Today's Veterinary Practice

MAR-APR 2018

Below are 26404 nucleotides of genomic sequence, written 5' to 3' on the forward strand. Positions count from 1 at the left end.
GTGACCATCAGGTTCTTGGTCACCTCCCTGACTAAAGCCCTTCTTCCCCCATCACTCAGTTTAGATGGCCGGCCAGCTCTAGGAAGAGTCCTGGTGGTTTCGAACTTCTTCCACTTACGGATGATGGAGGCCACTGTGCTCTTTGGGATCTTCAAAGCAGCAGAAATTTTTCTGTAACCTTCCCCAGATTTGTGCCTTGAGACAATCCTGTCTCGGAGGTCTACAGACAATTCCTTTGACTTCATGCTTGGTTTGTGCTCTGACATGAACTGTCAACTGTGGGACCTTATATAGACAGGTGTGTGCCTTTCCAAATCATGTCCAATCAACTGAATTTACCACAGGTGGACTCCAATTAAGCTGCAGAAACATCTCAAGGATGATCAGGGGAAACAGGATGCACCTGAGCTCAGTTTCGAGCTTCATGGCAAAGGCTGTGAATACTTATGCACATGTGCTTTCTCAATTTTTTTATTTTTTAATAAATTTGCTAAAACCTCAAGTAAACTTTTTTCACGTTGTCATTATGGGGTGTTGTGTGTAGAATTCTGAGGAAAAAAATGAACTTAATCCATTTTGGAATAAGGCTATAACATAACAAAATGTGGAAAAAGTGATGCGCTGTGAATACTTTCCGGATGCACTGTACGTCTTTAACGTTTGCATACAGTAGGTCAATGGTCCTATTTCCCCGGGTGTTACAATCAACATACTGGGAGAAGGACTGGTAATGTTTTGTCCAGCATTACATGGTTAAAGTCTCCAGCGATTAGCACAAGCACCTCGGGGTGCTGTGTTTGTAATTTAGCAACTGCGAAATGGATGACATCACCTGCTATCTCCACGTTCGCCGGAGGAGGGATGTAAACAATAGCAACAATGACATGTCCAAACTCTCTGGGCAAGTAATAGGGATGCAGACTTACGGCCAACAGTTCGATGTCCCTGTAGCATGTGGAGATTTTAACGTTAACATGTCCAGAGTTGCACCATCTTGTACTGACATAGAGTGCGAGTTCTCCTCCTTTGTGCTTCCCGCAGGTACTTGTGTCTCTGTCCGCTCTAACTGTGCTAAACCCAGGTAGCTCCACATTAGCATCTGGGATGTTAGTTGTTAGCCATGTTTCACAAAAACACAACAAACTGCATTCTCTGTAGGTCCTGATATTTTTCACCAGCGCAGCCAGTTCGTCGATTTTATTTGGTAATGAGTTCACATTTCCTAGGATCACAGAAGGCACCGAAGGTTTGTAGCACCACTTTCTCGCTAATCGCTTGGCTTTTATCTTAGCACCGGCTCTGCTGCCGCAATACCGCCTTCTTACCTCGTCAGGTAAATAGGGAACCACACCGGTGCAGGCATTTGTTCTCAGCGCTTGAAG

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75 MARCH/APRIL 2018 ● TVPJOURNAL.COM CLINICAL INSIGHTS Vaccine Reaction After Distemper Vaccination Because of the high risk for ferrets to develop a vaccine reaction, if they are vaccinated with the standard CDV vaccine approved for dogs, it was not recommended for use in ferrets in the United States. In 1978, a fatal case of a vaccine-induced canine distemper virus infection was reported among 4 black-footed ferrets in South Dakota. Insufficient attenuation of the vaccine for this species was assumed to be the cause of death. 13 A similar case was reported in 2 young kinkajous (Potos flavus) in 1981. 14 Most adverse effects consisted of an anaphylactic reaction ( FIGURE 4 ) within 5 to 25 minutes after vaccination. 17 They are commonly described in ferrets vaccinated for distemper and in combination with rabies. We recommend using only 1 vaccine (either rabies or distemper) at a time to document which vaccine caused the reaction and to permit the filing of a report ( ). Patients show clinical symptoms of an anaphylactic reaction, including generalized hyperemia, ptyalism, and vomiting. Therefore, observation of the patient for 60 minutes after vaccination is recommended. To prevent any liability issues, owners should be informed about potential risks of the vaccine before application. 17 Emergency treatment with IV fluids (lactated Ringers solution, 10 mL/kg per hour), epinephrine (0.1 mL of a 1:1,000 solution SC) 17 , diphenhydramine (1mg/kg SC, or 0.5mg/kg PO) 17 and metoclopramide (3 mg/kg SC) 18 is indicated. Supplemental oxygen and stabilization of body temperature should be provided in severe cases. References 1. Wyllie SE, Kelmanb M, Warda MP. Epidemiology and clinical presentation of canine distemper disease in dogs and ferrets in Australia, 2006–2014. Austral Vet J 2016;94,:215-222. 2. Slanetz CA, Smetana H. An epizootic disease of ferrets caused by a filterable virus. J Exp Med 1937;66:657-666. 3. Deem SL, Spelman LH, Yates RA, et al. Canine distemper in terrestrial carnivores: a review. J Zoo Wildlife Med 2000;31:441-451. 4. Perpiñán D, Ramis A, Tomás A, et al. Outbreak of canine distemper in domestic ferrets (Mustela putorius furo). Vet Rec 2008;163:246-250. 5. Jensen WA, Totten JS, Lappin MR. Use of serologic tests to predict resistance to Canine distemper virus–induced disease in vaccinated dogs. J Vet Diagnost Invest 2015;27:576-580. 6. Green CE, Appel MJ. Canine distemper. In: Green CE (ed): Infectious Diseases of the Dog and Cat, 3 rd ed. Philadelphia: Saunders, 2005, pp 27-41. 7. De Vries RD, Duprex WP, Swart RL. Morbillivirus infections: an introduction. Viruses 2015;7:699-706. 8. Lempp C, Spitzbarth I, Puff C, et al. New aspects of the pathogenesis of canine distemper leukoencephalitis. Viruses 2014;6:2571-2601. 9. Trebbien R, Chriel M, Struve T, et al. Wildlife reservoirs of canine distemper virus resulted in a major outbreak in Danish farmed mink (Neovision vison). PLoS One 2014;9:1-11. 10. Sekulin K, Haner-Marx A, Kolodziejek J, et al. Emergence of canine distemper in Bavarian wildlife associated with a specific amino acid exchange in the haemagglutinin protein. Vet J 2011;18 7:399-401. 11. L ednicky JA, Dubach J, Kinsel MJ, et al. Genetically distant American canine distemper virus lineages have recently caused epizootics with somewhat different characteristics in raccoons living around a large suburban zoo in the USA. Virol J. 2004;1:2. 12. von Messling V, Springfeld C, Devaux P, Cattaneo R. A ferret model of canine distemper virus virulence and immunosuppression. J Virol 2003;77:12579-12591. 13. Carpenter JW, Appel MJ, Erickson RC, et al. Fatal vaccine-induced canine distemper virus infection in black-footed ferrets. J AVMA 1976;169:1-4. 14. Kazacos KR, Thacker HL, Shivaprasad HL, et al. Vaccination-induced distemper in kink ajous. J AVMA 1981;179:1166-1169. 15. Warner TA. Naveh A, Ben Meir NS, Babichev Z, Carmichael LE. Assessment of immunization response to canine distemper virus vaccination in puppies using a clinic-based enzyme-linked immunosorbant assay. Vet J 1998;155:171-175. 16. Wagner RA, Bhardwaj N. Serum-neutralizing antibody responses to canine distemper virus vaccines in domestic ferrets (Mustela putorius furo). J Exotic Pet Med 2012;21:243-247. 17. Greenacre CB. Incidence of adverse events in ferrets vaccinated with distemper or rabies vaccine: 143 cases (1995–2001). JAVMA 2003;223:663-665. 18. Kan KK, Rudd JA, Wai MK. Differential action of anti-emetic drugs on defecation and emesis induced by prostaglandin E2 in the ferret. Eur J Pharmacol 2006;544:153-159. Leonie Kondert Leonie Kondert, DVM, served as Zoo and Exotic Medicine intern at the University of Georgia. Dr. Kondert received her DVM from the University of Veterinary Medicine in Vienna, Austria and successfully completed the ECVFG exam. She also completed one year of training in Zoological Pathology at the Research Institute of Wildlife Ecology and worked three years with small animals in private practice. Her research interests include small mammal medicine and surgery. Joerg Mayer Joerg Mayer is associate professor in zoological medicine at the University of Georgia. He received his doctoral degree from the University of Budapest/ Hungary; completed an internship in zoological medicine and surgery at the Roger Williams Park Zoo in Providence, Rhode Island; and completed a Master of Science degree in wild animal health from the Royal Veterinary College in London, England. He also served as a clinical associate professor and head of the clinical service for exotic animals for 10 years at Tufts University in Boston, Massachusetts. In 2013, he received the Exotic Speaker of the Year award by the NAVC. In 2016, he received the Oxbow/AEMV Exotic Mammal Health Award, an annual award to recognize excellence and innovation in the field of exotic mammal health.